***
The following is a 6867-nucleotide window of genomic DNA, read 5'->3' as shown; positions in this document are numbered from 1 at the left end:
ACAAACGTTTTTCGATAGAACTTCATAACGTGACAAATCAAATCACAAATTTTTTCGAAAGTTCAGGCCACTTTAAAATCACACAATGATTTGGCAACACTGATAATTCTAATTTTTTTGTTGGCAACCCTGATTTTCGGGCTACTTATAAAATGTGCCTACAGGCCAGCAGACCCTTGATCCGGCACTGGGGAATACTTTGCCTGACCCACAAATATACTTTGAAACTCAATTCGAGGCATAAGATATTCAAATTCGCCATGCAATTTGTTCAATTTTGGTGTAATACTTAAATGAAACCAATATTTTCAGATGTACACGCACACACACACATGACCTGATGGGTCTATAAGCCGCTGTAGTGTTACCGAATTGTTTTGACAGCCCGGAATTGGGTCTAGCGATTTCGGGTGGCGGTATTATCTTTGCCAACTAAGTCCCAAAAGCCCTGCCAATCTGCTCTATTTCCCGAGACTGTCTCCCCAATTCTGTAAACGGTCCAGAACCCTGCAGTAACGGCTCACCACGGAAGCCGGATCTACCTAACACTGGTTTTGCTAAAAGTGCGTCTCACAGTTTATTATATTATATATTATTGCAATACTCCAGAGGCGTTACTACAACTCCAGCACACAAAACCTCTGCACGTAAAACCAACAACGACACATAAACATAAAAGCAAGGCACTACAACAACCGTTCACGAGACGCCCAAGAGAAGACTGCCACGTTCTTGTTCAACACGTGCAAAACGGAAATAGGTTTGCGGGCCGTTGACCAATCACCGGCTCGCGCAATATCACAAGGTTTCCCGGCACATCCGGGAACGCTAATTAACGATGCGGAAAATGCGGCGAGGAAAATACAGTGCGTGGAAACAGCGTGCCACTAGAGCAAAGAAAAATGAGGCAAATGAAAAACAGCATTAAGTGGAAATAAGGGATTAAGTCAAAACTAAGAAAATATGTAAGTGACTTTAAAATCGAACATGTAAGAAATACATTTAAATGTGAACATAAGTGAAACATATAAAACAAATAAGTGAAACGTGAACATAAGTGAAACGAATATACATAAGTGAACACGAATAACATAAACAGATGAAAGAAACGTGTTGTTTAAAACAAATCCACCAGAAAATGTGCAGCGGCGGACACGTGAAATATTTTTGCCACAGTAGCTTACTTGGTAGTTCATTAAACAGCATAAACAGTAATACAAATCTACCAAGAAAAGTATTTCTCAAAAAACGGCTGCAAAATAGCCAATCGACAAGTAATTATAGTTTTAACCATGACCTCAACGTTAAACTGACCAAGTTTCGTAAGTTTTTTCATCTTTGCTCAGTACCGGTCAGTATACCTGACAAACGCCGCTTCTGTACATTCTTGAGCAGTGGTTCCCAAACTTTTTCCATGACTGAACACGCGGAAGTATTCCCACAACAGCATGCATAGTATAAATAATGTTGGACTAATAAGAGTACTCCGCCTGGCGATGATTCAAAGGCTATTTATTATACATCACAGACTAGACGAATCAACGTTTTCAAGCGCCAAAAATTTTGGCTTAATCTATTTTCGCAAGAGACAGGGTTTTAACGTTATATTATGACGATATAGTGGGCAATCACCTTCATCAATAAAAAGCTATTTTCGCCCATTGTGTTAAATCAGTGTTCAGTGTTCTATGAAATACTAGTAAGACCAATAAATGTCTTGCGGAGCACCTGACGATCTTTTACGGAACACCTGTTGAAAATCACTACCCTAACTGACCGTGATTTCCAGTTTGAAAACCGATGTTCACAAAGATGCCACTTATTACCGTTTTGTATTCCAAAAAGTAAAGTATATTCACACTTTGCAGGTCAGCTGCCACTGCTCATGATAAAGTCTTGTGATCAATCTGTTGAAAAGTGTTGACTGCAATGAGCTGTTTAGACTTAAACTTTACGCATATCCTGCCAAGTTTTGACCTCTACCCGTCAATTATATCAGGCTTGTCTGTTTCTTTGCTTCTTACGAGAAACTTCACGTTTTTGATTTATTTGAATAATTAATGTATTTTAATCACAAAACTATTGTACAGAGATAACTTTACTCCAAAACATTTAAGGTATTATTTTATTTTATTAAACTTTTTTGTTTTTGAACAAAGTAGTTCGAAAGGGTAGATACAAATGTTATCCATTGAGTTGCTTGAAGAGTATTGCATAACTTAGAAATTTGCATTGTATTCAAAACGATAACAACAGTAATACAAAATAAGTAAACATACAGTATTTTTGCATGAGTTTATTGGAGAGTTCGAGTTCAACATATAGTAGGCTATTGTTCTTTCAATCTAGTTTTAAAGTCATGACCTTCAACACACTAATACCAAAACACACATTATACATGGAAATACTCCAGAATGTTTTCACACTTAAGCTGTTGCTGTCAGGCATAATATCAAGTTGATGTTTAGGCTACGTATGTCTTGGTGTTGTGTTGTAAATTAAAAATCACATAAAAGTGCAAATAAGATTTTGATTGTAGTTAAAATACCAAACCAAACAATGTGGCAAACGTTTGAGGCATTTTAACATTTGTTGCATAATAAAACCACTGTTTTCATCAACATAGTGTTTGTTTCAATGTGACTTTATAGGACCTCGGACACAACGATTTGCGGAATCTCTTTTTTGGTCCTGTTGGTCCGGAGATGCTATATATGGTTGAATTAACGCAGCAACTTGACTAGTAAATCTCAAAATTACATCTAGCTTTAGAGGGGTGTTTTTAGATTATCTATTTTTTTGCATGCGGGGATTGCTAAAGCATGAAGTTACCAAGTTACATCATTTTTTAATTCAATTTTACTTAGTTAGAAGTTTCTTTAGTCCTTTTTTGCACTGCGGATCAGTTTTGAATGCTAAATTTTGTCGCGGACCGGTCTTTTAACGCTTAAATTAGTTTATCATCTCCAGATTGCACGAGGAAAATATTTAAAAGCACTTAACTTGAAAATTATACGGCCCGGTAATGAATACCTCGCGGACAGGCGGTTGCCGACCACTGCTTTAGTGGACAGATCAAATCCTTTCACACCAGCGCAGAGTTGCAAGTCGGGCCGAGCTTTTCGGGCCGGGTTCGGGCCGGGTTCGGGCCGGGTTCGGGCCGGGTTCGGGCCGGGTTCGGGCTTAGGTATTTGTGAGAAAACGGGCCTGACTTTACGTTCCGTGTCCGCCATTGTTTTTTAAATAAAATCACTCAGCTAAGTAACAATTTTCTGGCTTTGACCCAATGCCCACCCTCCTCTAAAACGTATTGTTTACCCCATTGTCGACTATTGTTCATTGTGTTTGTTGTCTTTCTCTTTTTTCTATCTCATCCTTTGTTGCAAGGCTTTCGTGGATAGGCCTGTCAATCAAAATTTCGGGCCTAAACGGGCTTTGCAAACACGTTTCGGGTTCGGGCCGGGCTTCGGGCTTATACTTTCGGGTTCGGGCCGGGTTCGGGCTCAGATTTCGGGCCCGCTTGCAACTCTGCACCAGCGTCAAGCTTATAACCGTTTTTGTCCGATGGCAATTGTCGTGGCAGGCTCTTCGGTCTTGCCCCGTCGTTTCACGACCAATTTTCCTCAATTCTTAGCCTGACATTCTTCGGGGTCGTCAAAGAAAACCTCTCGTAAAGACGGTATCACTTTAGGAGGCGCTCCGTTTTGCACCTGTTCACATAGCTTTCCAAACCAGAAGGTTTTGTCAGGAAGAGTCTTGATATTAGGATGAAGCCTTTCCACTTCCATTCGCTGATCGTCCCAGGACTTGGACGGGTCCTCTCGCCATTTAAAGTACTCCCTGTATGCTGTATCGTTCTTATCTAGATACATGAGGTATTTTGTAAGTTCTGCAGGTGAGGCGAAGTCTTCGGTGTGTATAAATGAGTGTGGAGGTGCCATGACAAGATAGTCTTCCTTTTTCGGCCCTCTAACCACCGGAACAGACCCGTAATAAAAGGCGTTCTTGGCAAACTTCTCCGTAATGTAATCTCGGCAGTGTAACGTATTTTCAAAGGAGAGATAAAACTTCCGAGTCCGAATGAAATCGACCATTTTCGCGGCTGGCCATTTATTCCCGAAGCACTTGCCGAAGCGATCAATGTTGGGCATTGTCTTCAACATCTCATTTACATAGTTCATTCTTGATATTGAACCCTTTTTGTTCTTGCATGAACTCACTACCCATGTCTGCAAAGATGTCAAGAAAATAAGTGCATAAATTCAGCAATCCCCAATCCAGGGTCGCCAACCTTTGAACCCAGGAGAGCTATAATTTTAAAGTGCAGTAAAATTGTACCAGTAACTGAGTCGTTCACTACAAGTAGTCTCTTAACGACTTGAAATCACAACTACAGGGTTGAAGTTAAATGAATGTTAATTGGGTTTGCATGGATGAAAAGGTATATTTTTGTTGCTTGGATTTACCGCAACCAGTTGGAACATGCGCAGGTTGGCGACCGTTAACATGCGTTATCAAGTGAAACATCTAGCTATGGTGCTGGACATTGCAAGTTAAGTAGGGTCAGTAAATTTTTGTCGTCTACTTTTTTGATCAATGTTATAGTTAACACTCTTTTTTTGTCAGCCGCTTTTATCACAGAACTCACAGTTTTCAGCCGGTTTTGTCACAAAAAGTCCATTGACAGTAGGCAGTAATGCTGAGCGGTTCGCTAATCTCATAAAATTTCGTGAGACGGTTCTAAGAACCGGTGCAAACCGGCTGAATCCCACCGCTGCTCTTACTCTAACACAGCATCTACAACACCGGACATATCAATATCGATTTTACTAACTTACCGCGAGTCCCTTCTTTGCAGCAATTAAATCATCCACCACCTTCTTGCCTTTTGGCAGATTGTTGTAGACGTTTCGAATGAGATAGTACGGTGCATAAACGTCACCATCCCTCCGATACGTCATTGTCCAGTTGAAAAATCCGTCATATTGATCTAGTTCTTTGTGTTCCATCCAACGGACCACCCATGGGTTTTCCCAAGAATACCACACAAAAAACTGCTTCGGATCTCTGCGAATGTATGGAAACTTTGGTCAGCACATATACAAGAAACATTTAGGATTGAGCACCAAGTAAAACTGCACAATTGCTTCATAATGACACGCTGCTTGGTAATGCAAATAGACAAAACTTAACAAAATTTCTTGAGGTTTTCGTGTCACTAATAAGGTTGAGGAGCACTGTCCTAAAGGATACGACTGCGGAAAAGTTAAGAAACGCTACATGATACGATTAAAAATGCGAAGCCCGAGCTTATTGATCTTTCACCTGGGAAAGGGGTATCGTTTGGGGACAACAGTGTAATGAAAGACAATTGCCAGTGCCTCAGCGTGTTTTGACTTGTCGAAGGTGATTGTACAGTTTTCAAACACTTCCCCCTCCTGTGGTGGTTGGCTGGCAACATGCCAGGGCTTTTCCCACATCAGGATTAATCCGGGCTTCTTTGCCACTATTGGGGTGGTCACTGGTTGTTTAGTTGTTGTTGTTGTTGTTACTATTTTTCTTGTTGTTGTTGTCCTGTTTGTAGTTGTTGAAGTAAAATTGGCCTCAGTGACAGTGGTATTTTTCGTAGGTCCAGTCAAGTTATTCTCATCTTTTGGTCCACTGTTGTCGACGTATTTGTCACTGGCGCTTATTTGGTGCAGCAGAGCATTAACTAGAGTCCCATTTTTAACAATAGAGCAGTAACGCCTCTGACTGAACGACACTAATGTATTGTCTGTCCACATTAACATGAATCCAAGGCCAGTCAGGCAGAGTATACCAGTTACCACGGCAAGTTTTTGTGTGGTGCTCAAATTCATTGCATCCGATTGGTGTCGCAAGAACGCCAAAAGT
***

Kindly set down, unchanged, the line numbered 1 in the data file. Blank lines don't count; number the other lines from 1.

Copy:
The following is a 6867-nucleotide window of genomic DNA, read 5'->3' as shown; positions in this document are numbered from 1 at the left end: